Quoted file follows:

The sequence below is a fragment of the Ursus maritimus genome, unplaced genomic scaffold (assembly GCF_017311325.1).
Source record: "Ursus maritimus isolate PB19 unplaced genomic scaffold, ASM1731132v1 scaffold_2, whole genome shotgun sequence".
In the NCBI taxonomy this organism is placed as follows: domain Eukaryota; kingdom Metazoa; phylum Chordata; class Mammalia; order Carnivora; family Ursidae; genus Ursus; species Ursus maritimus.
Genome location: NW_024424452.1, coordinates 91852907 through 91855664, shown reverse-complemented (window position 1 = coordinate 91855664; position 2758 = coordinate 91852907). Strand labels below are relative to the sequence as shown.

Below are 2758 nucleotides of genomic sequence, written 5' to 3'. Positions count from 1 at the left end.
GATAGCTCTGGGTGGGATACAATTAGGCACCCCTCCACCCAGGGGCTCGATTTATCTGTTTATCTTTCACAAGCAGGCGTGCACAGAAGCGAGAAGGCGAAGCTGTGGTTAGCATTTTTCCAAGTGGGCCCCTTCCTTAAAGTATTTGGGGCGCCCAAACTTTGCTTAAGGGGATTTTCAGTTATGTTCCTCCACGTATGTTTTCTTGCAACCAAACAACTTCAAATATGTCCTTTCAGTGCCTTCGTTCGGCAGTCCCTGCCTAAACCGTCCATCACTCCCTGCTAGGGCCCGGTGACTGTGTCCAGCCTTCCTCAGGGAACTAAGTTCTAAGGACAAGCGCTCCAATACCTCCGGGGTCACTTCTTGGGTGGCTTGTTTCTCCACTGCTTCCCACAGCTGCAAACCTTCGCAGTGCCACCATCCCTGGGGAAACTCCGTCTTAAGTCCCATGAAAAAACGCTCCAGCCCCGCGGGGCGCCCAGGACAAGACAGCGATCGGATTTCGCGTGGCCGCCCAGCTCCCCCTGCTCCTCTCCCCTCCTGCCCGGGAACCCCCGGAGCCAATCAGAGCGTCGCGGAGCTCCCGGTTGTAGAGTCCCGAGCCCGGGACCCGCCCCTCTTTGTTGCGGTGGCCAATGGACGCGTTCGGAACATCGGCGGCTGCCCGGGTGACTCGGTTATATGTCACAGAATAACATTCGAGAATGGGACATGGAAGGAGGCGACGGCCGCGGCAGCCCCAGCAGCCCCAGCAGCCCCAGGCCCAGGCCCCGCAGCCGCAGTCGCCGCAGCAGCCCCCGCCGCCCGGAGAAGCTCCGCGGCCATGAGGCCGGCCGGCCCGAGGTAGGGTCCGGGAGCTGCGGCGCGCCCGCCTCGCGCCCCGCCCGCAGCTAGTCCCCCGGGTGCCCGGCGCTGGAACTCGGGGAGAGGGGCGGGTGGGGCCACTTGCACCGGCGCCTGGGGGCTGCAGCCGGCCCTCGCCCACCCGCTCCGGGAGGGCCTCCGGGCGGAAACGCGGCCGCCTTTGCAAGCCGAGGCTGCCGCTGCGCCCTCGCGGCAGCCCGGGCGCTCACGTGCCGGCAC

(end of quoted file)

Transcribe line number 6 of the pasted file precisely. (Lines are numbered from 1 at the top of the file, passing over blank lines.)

GATAGCTCTGGGTGGGATACAATTAGGCACCCCTCCACCCAGGGGCTCGATTTATCTGTTTATCTTTCACAAGCAGGCGTGCACAGAAGCGAGAAGGCGAAGCTGTGGTTAGCATTTTTCCAAGTGGGCCCCTTCCTTAAAGTATTTGGGGCGCCCAAACTTTGCTTAAGGGGATTTTCAGTTATGTTCCTCCACGTATGTTTTCTTGCAACCAAACAACTTCAAATATGTCCTTTCAGTGCCTTCGTTCGGCAGTCCCTGCCTAAACCGTCCATCACTCCCTGCTAGGGCCCGGTGACTGTGTCCAGCCTTCCTCAGGGAACTAAGTTCTAAGGACAAGCGCTCCAATACCTCCGGGGTCACTTCTTGGGTGGCTTGTTTCTCCACTGCTTCCCACAGCTGCAAACCTTCGCAGTGCCACCATCCCTGGGGAAACTCCGTCTTAAGTCCCATGAAAAAACGCTCCAGCCCCGCGGGGCGCCCAGGACAAGACAGCGATCGGATTTCGCGTGGCCGCCCAGCTCCCCCTGCTCCTCTCCCCTCCTGCCCGGGAACCCCCGGAGCCAATCAGAGCGTCGCGGAGCTCCCGGTTGTAGAGTCCCGAGCCCGGGACCCGCCCCTCTTTGTTGCGGTGGCCAATGGACGCGTTCGGAACATCGGCGGCTGCCCGGGTGACTCGGTTATATGTCACAGAATAACATTCGAGAATGGGACATGGAAGGAGGCGACGGCCGCGGCAGCCCCAGCAGCCCCAGCAGCCCCAGGCCCAGGCCCCGCAGCCGCAGTCGCCGCAGCAGCCCCCGCCGCCCGGAGAAGCTCCGCGGCCATGAGGCCGGCCGGCCCGAGGTAGGGTCCGGGAGCTGCGGCGCGCCCGCCTCGCGCCCCGCCCGCAGCTAGTCCCCCGGGTGCCCGGCGCTGGAACTCGGGGAGAGGGGCGGGTGGGGCCACTTGCACCGGCGCCTGGGGGCTGCAGCCGGCCCTCGCCCACCCGCTCCGGGAGGGCCTCCGGGCGGAAACGCGGCCGCCTTTGCAAGCCGAGGCTGCCGCTGCGCCCTCGCGGCAGCCCGGGCGCTCACGTGCCGGCAC